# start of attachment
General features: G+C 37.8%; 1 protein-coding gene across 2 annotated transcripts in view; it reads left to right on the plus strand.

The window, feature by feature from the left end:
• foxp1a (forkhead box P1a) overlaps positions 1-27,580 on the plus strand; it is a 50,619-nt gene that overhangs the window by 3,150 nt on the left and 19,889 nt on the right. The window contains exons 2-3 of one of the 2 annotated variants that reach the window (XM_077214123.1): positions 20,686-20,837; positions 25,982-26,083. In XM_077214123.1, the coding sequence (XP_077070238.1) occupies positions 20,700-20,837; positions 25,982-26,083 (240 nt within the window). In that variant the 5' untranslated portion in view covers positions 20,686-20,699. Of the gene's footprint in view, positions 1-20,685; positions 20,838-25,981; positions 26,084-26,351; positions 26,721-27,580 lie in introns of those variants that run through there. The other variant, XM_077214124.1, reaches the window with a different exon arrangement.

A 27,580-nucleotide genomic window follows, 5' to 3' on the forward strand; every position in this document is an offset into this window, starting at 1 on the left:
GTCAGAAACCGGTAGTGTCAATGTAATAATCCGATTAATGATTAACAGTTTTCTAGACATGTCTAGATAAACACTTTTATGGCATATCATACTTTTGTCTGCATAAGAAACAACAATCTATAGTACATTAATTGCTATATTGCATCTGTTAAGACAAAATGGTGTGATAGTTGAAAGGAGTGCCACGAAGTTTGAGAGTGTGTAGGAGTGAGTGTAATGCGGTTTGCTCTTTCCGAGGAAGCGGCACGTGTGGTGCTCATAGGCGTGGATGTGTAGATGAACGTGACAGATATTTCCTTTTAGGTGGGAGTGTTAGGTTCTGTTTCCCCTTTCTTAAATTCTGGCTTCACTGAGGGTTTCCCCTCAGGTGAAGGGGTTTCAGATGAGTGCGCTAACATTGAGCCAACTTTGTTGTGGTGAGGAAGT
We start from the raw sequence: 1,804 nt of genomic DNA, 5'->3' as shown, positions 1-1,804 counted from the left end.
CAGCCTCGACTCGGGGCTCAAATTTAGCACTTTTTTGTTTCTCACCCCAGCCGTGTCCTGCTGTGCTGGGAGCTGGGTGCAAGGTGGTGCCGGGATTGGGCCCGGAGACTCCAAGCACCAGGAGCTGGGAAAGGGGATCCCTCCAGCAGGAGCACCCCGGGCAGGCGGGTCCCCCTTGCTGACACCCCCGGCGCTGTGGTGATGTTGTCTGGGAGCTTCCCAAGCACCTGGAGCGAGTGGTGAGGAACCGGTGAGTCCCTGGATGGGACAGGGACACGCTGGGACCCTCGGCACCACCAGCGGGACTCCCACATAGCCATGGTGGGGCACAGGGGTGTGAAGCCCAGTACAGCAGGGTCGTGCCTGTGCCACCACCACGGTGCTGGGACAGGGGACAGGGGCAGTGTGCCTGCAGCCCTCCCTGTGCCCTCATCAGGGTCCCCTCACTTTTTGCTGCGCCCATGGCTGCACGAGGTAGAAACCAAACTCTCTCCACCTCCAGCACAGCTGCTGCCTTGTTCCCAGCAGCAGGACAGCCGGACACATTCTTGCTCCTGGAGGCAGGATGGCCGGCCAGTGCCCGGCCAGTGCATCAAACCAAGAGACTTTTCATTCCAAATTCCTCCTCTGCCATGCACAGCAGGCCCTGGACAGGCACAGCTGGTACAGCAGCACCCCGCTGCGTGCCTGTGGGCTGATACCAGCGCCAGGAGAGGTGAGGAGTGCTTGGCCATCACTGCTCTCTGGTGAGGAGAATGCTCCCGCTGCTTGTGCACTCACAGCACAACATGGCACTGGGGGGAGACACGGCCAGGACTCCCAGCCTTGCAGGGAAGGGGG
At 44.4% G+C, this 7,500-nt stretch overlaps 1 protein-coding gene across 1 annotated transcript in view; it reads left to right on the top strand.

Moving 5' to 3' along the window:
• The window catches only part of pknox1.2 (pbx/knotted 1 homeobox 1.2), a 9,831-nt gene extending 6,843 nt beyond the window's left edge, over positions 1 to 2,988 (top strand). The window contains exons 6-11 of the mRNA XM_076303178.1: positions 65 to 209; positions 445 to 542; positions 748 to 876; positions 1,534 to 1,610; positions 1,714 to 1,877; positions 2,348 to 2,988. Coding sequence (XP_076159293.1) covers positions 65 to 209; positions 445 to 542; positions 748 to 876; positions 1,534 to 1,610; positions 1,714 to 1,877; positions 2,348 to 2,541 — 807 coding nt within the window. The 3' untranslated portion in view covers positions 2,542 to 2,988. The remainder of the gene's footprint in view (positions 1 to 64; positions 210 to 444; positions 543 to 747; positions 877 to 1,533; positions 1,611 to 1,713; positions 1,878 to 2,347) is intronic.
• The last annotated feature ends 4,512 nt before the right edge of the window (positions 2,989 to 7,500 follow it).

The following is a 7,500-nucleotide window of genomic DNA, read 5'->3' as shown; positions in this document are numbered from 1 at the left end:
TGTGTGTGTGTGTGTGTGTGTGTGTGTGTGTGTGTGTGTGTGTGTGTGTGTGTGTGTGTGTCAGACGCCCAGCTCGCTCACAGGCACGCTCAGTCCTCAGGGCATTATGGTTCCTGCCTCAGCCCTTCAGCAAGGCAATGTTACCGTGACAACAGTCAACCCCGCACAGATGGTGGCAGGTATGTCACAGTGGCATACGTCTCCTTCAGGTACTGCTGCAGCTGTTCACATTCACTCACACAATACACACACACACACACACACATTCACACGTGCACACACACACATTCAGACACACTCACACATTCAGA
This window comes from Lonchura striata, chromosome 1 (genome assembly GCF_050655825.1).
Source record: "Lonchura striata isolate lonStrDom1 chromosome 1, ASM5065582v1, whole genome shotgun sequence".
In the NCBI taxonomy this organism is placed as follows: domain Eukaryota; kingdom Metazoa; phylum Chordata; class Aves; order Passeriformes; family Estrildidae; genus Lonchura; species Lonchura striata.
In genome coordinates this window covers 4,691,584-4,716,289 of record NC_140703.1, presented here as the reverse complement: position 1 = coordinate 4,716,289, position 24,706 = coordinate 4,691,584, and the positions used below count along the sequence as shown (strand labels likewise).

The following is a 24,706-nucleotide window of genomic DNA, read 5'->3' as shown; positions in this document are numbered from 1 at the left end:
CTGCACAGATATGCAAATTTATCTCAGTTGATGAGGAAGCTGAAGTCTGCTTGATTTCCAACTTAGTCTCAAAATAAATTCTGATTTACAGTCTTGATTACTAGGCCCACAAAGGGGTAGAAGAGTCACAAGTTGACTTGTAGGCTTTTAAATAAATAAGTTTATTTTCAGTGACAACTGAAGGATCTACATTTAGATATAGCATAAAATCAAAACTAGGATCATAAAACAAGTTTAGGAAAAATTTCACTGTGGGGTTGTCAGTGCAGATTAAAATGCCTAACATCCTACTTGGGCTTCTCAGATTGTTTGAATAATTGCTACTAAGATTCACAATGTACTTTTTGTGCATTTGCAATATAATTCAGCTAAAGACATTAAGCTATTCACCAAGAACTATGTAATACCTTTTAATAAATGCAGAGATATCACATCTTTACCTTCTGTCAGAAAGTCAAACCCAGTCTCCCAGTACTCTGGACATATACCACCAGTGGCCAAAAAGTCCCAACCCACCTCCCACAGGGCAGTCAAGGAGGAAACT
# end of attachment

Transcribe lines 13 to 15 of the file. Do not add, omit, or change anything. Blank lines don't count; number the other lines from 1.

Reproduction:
TGTGTGTGTGTGTGTGTGTGTGTGTGTGTGTGTGTGTGTGTGTGTGTGTGTGTGTGTGTGTCAGACGCCCAGCTCGCTCACAGGCACGCTCAGTCCTCAGGGCATTATGGTTCCTGCCTCAGCCCTTCAGCAAGGCAATGTTACCGTGACAACAGTCAACCCCGCACAGATGGTGGCAGGTATGTCACAGTGGCATACGTCTCCTTCAGGTACTGCTGCAGCTGTTCACATTCACTCACACAATACACACACACACACACACACATTCACACGTGCACACACACACATTCAGACACACTCACACATTCAGA
This window comes from Lonchura striata, chromosome 1 (genome assembly GCF_050655825.1).
Source record: "Lonchura striata isolate lonStrDom1 chromosome 1, ASM5065582v1, whole genome shotgun sequence".